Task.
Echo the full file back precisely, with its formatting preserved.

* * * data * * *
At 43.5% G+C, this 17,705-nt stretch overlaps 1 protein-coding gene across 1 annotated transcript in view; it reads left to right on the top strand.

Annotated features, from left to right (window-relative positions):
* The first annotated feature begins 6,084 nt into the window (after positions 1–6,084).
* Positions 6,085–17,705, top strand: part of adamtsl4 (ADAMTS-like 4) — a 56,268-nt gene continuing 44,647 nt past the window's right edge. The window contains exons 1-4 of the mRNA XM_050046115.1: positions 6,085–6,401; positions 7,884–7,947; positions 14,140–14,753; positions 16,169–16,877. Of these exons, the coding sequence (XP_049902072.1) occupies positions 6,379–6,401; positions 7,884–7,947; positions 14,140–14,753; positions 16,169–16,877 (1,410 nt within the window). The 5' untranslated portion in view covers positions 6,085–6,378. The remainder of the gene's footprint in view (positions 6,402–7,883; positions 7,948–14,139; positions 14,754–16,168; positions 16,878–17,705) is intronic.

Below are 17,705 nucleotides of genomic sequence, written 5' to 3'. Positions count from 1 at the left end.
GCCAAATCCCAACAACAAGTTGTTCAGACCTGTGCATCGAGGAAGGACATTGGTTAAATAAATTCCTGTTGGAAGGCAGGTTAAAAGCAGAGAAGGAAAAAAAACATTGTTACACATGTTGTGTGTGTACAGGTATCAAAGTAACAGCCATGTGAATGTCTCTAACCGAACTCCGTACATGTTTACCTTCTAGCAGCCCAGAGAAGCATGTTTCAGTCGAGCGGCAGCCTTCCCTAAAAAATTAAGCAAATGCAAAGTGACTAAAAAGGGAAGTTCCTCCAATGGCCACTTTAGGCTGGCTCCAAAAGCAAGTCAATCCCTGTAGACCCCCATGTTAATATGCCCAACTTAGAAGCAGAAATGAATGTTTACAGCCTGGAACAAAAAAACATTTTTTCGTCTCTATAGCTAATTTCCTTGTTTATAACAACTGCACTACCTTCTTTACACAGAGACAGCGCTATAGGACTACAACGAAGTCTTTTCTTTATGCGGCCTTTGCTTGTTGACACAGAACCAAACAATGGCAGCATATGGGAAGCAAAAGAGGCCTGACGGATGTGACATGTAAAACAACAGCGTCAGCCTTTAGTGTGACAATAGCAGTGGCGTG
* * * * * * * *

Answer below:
At 43.5% G+C, this 17,705-nt stretch overlaps 1 protein-coding gene across 1 annotated transcript in view; it reads left to right on the top strand.

Annotated features, from left to right (window-relative positions):
* The first annotated feature begins 6,084 nt into the window (after positions 1–6,084).
* Positions 6,085–17,705, top strand: part of adamtsl4 (ADAMTS-like 4) — a 56,268-nt gene continuing 44,647 nt past the window's right edge. The window contains exons 1-4 of the mRNA XM_050046115.1: positions 6,085–6,401; positions 7,884–7,947; positions 14,140–14,753; positions 16,169–16,877. Of these exons, the coding sequence (XP_049902072.1) occupies positions 6,379–6,401; positions 7,884–7,947; positions 14,140–14,753; positions 16,169–16,877 (1,410 nt within the window). The 5' untranslated portion in view covers positions 6,085–6,378. The remainder of the gene's footprint in view (positions 6,402–7,883; positions 7,948–14,139; positions 14,754–16,168; positions 16,878–17,705) is intronic.

Below are 17,705 nucleotides of genomic sequence, written 5' to 3'. Positions count from 1 at the left end.
GCCAAATCCCAACAACAAGTTGTTCAGACCTGTGCATCGAGGAAGGACATTGGTTAAATAAATTCCTGTTGGAAGGCAGGTTAAAAGCAGAGAAGGAAAAAAAACATTGTTACACATGTTGTGTGTGTACAGGTATCAAAGTAACAGCCATGTGAATGTCTCTAACCGAACTCCGTACATGTTTACCTTCTAGCAGCCCAGAGAAGCATGTTTCAGTCGAGCGGCAGCCTTCCCTAAAAAATTAAGCAAATGCAAAGTGACTAAAAAGGGAAGTTCCTCCAATGGCCACTTTAGGCTGGCTCCAAAAGCAAGTCAATCCCTGTAGACCCCCATGTTAATATGCCCAACTTAGAAGCAGAAATGAATGTTTACAGCCTGGAACAAAAAAACATTTTTTCGTCTCTATAGCTAATTTCCTTGTTTATAACAACTGCACTACCTTCTTTACACAGAGACAGCGCTATAGGACTACAACGAAGTCTTTTCTTTATGCGGCCTTTGCTTGTTGACACAGAACCAAACAATGGCAGCATATGGGAAGCAAAAGAGGCCTGACGGATGTGACATGTAAAACAACAGCGTCAGCCTTTAGTGTGACAATAGCAGTGGCGTG